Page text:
Spent the day writing a parser for LDML (the XML format invented by the Unicode people for storage locale data: it stands for Locale Data Markup Language) for one of my clients.
This has been brewing a long time. My collation routines have been using a mixture of ad-hoc file formats and general hackery, and if there's now going to be an authoritative repository of locale data maintained by www.unicode.org I am going to use it.
LDML is certainly not mature yet, and even contains an absurd spelling mistake ('quarternary' for 'quaternary', as the name of an attribute and part of the name of another) and is going to be hard to parse, but it's a lot better than the alternatives.
I use Expat for XML parsing. I also use Expat in Cartotype, and it's one of the nicest little open source components I've come across.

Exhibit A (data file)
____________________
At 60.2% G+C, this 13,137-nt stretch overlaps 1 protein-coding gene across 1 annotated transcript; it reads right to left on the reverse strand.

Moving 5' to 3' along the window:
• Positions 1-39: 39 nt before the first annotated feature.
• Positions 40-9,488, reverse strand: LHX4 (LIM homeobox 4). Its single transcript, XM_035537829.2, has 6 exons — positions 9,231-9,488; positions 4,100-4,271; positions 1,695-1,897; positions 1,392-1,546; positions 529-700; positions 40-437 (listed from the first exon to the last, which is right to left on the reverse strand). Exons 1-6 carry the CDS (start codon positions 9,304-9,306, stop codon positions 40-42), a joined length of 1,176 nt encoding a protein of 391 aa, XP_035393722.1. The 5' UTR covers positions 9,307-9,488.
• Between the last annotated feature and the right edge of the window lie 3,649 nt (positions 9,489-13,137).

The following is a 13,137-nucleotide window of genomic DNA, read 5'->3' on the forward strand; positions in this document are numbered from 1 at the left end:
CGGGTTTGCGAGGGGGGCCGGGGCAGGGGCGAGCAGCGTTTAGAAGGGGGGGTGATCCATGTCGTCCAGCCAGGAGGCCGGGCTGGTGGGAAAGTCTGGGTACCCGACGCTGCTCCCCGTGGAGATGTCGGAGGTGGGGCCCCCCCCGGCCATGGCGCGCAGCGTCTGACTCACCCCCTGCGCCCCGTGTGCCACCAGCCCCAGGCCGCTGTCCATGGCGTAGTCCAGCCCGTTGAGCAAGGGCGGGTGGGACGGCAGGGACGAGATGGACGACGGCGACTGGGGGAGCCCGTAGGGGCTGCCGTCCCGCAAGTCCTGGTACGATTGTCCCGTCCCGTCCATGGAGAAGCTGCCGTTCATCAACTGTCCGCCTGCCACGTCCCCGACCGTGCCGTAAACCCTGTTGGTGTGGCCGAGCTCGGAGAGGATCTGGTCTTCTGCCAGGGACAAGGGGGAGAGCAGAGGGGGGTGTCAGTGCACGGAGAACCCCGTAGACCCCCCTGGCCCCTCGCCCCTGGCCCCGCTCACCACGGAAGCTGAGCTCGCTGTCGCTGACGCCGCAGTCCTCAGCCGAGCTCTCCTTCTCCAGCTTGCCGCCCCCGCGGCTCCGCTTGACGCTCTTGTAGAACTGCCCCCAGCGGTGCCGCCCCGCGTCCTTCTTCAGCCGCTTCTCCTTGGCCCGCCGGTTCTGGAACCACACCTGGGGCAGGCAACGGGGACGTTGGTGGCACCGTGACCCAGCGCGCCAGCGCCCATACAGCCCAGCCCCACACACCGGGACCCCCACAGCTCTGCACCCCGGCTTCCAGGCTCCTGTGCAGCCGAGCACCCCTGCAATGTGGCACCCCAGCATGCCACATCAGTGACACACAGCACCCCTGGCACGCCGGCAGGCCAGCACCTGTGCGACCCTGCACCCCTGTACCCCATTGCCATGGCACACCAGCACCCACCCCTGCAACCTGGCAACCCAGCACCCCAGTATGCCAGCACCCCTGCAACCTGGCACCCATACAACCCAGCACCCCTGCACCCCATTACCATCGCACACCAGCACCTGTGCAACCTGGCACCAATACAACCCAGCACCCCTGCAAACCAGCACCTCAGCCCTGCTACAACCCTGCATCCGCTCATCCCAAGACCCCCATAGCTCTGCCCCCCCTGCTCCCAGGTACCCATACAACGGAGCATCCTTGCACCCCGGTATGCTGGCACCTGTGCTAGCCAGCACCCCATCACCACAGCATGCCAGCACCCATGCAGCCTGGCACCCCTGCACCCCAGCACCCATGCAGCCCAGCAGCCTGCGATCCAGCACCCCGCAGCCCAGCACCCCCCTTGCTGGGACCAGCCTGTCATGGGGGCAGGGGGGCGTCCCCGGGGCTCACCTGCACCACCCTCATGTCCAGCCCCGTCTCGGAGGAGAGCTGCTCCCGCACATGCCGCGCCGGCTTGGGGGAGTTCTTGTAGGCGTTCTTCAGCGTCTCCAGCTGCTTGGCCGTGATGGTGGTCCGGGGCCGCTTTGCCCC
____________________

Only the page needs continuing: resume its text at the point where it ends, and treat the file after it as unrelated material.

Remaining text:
My friend Frank came round this evening and had a look at the latest version of CartoType and said some encouraging things, which put some heart into me. We fiddled around with style sheets for a bit to try to get more street names to appear at 1:15000 scale, which is roughly what you get in a printed street atlas, and compared it with Nicholson's Greater London Street Atlas to see how we were doing. Not bad, but I think I'll have to start doing more to fit names into impossibly small spaces. CartoType jiggles each name around to find a place where it doesn't overlap, and then tries abbreviating it and jiggles it some more, and then changes to a condensed font and tries again, which is good, but not good enough: I need to get it to try folding the name on to two lines, which brings in more problems when the name has to be drawn on a curved path, because one of the two lines of text is going to be on the inside of the curve and have to turn a sharper corner, which can look ugly.